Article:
The Solution to Facebook’s Problem (finishing thoughts on “…My Facebook Hiatus”)

Ever since the end of my Facebook hiatus, I’ve been thinking about social media. My frustrations could be summed up by saying that social media no longer feels social. I log on and see that I have 15 new notifications, however, half of them are friend’s birthdays and the other half are likes. Our definition of the world “social” is changing, and that’s what I’ve been contemplating.

If you’ve noticed, the amount of time people spend talking on the phone is disproportional to the time they spend texting or on the internet. Rather than calling a friend on their birthday, now we just write them on their Facebook page. Instead of saying, “hello”, we just “poke” each other.

The original purpose of Facebook was to connect online with friends and family. We wanted to see what’s going on in one another’s life without the need to call 50 different people. It’s made sharing information incredibly easy. Last week, my cousin had surgery on his appendix. If it wasn’t for Facebook, I wouldn’t have seen the gruesome pictures of his stomach. Since moving across the country, Facebook has given me the ability to keep in contact with my family and see what they’re up to while I’m gone.

However, the underlying reason of why we use this site is starting to change into a monster. We seek social connections through Facebook but the connections aren’t about communication or interaction. Instead, we use the site to view other people’s lives. It isn’t about our real life, it’s about a secondary life online.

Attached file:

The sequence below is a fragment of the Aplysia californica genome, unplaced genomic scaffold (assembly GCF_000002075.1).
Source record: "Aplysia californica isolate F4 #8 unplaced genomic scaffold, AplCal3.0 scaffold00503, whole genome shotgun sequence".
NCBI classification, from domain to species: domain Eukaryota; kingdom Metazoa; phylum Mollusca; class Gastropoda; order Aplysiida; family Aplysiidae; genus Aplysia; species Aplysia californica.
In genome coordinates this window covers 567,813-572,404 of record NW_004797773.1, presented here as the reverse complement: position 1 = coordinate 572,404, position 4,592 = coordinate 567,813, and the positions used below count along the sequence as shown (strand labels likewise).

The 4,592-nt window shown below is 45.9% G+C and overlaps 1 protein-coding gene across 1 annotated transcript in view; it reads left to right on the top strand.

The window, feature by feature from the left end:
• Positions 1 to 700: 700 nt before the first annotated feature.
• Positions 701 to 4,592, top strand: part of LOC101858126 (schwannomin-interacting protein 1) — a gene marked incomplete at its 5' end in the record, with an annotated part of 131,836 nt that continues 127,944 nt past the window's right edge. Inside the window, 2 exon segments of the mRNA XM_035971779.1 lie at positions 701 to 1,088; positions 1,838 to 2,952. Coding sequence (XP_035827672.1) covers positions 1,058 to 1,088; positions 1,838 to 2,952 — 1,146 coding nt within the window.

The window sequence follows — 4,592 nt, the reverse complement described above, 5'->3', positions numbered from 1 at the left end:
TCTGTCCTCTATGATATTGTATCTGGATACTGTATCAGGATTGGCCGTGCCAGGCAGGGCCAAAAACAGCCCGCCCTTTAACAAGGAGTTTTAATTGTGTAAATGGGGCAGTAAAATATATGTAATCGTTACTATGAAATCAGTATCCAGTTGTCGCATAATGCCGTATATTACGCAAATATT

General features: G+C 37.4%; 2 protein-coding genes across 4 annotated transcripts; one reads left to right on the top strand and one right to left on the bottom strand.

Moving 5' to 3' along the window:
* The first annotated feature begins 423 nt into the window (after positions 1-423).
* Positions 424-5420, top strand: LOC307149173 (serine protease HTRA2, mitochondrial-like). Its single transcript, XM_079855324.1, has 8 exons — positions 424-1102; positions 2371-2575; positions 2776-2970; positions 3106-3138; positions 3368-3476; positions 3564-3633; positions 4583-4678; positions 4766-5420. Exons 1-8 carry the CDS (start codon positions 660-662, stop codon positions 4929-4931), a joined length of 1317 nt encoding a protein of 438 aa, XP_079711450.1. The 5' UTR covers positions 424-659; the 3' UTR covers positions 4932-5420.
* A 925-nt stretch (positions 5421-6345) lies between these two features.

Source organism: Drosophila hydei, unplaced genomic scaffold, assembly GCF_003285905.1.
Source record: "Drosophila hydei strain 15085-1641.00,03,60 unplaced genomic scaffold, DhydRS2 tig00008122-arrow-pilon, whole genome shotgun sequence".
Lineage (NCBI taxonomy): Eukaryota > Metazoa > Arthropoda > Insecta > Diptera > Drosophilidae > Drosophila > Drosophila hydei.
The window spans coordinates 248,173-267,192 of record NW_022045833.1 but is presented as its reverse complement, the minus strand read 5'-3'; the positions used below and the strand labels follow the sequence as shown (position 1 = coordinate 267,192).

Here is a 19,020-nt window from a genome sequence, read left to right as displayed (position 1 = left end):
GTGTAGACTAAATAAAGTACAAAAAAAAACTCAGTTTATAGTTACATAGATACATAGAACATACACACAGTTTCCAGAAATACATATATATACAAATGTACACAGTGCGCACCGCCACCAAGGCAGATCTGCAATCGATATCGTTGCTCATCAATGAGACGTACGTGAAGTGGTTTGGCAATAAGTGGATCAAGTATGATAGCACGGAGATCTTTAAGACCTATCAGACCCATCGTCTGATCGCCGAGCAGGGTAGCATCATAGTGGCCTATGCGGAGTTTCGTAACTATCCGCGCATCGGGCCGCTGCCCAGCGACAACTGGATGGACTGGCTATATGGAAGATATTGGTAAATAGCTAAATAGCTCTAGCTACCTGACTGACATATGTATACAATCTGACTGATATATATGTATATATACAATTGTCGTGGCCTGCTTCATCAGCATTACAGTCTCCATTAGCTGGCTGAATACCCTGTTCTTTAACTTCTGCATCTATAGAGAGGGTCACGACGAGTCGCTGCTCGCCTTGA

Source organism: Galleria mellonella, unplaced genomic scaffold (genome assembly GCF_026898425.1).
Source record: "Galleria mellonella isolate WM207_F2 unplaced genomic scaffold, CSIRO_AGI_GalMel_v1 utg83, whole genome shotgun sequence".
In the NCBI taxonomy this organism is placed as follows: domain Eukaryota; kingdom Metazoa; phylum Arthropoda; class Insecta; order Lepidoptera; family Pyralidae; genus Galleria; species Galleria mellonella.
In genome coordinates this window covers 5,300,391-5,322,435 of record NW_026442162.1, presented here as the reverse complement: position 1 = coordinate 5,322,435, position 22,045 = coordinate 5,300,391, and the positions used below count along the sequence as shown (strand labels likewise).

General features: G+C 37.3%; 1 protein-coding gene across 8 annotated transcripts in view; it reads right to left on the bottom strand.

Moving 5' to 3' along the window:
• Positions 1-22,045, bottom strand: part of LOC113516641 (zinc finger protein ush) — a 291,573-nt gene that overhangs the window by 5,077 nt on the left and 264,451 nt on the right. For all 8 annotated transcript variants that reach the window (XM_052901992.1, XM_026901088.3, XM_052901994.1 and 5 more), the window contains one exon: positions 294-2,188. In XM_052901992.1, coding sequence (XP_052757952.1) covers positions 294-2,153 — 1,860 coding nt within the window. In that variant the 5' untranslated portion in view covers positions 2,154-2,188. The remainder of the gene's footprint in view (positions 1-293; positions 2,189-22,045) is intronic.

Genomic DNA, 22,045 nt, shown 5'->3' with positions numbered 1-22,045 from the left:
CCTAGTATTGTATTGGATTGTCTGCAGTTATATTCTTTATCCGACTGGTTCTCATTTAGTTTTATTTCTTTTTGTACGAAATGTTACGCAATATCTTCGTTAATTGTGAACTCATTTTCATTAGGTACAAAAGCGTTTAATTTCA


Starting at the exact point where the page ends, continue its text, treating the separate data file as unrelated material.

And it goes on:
Take a moment to imagine Facebook as a physical reality, a town or city populated by your Facebook friends. As you walk down the main street (the equivalent of a NewsFeed) you walk by a friend eating at an ice cream parlor. This would be a status update, your friend is out and has written that she’s “enjoying downtown today -at Ice Cream Parlor”. Now you have an opportunity here, you can keep walking, you can make eye contact with the friend, or you can start a conversation.

If you start a conversation, that’s like making a comment on the status update. Choosing to walk by without looking is the equivalent of scrolling down your NewsFeed and ignoring the post. The most important action though, and the one I want to focus on, is if you make eye contact with that person. When you look at them, you acknowledge what they’re doing. They see that you saw them, and you both carry on your merry ways. It’s the middle ground between blatantly ignoring the person and stopping for a conversation.

This action would be called a “like” and is the foundation of Facebook. Without this system of “likes”, Facebook would be no different from MySpace or any other social media. It is what characterizes the advertisement idea behind Facebook: every store you walk into has a “Like us on Facebook” with a giant thumbs-up next to it. I even ordered a pizza today and the back of the box demonstrated this.

Let’s return to that imaginary city we were just talking about. The reason we use Facebook is to see what our friends are doing in town and to stop and interact with them. We want to have conversations and communicate. However, instead of stopping to talk, we just look at them and keep walking. When we “like” a post, we acknowledge the person but we don’t interact with them. You say, “I saw this” but it doesn’t have any meaning.